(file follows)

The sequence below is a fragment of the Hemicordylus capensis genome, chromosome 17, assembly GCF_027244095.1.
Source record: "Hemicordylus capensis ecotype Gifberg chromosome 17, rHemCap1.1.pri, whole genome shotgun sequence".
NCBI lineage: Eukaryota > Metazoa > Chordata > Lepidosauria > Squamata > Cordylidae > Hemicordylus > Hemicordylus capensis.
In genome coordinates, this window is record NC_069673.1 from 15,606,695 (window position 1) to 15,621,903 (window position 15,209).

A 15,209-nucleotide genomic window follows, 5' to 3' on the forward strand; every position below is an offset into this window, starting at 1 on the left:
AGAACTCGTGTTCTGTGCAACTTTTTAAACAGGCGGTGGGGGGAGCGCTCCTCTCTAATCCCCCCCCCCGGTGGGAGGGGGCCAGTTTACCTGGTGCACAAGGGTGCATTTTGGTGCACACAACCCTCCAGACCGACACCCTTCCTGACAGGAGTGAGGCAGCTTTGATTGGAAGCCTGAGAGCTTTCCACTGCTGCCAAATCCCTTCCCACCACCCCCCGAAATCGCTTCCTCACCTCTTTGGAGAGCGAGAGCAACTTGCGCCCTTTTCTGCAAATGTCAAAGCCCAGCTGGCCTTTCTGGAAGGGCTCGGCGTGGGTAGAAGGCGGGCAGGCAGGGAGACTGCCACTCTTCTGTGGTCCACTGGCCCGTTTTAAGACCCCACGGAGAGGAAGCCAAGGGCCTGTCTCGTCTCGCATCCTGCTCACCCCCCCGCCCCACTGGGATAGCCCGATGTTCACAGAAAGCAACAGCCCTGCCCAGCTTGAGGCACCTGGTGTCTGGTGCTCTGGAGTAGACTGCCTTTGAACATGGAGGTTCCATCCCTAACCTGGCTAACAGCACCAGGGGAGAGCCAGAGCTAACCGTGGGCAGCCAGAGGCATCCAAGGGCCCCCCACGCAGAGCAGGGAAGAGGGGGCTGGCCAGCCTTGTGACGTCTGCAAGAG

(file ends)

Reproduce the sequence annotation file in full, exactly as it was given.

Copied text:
The sequence below is a fragment of the Hemicordylus capensis genome, chromosome 17, assembly GCF_027244095.1.
Source record: "Hemicordylus capensis ecotype Gifberg chromosome 17, rHemCap1.1.pri, whole genome shotgun sequence".
NCBI lineage: Eukaryota > Metazoa > Chordata > Lepidosauria > Squamata > Cordylidae > Hemicordylus > Hemicordylus capensis.
In genome coordinates, this window is record NC_069673.1 from 15,606,695 (window position 1) to 15,621,903 (window position 15,209).

A 15,209-nucleotide genomic window follows, 5' to 3' on the forward strand; every position below is an offset into this window, starting at 1 on the left:
AGAACTCGTGTTCTGTGCAACTTTTTAAACAGGCGGTGGGGGGAGCGCTCCTCTCTAATCCCCCCCCCCGGTGGGAGGGGGCCAGTTTACCTGGTGCACAAGGGTGCATTTTGGTGCACACAACCCTCCAGACCGACACCCTTCCTGACAGGAGTGAGGCAGCTTTGATTGGAAGCCTGAGAGCTTTCCACTGCTGCCAAATCCCTTCCCACCACCCCCCGAAATCGCTTCCTCACCTCTTTGGAGAGCGAGAGCAACTTGCGCCCTTTTCTGCAAATGTCAAAGCCCAGCTGGCCTTTCTGGAAGGGCTCGGCGTGGGTAGAAGGCGGGCAGGCAGGGAGACTGCCACTCTTCTGTGGTCCACTGGCCCGTTTTAAGACCCCACGGAGAGGAAGCCAAGGGCCTGTCTCGTCTCGCATCCTGCTCACCCCCCCGCCCCACTGGGATAGCCCGATGTTCACAGAAAGCAACAGCCCTGCCCAGCTTGAGGCACCTGGTGTCTGGTGCTCTGGAGTAGACTGCCTTTGAACATGGAGGTTCCATCCCTAACCTGGCTAACAGCACCAGGGGAGAGCCAGAGCTAACCGTGGGCAGCCAGAGGCATCCAAGGGCCCCCCACGCAGAGCAGGGAAGAGGGGGCTGGCCAGCCTTGTGACGTCTGCAAGAG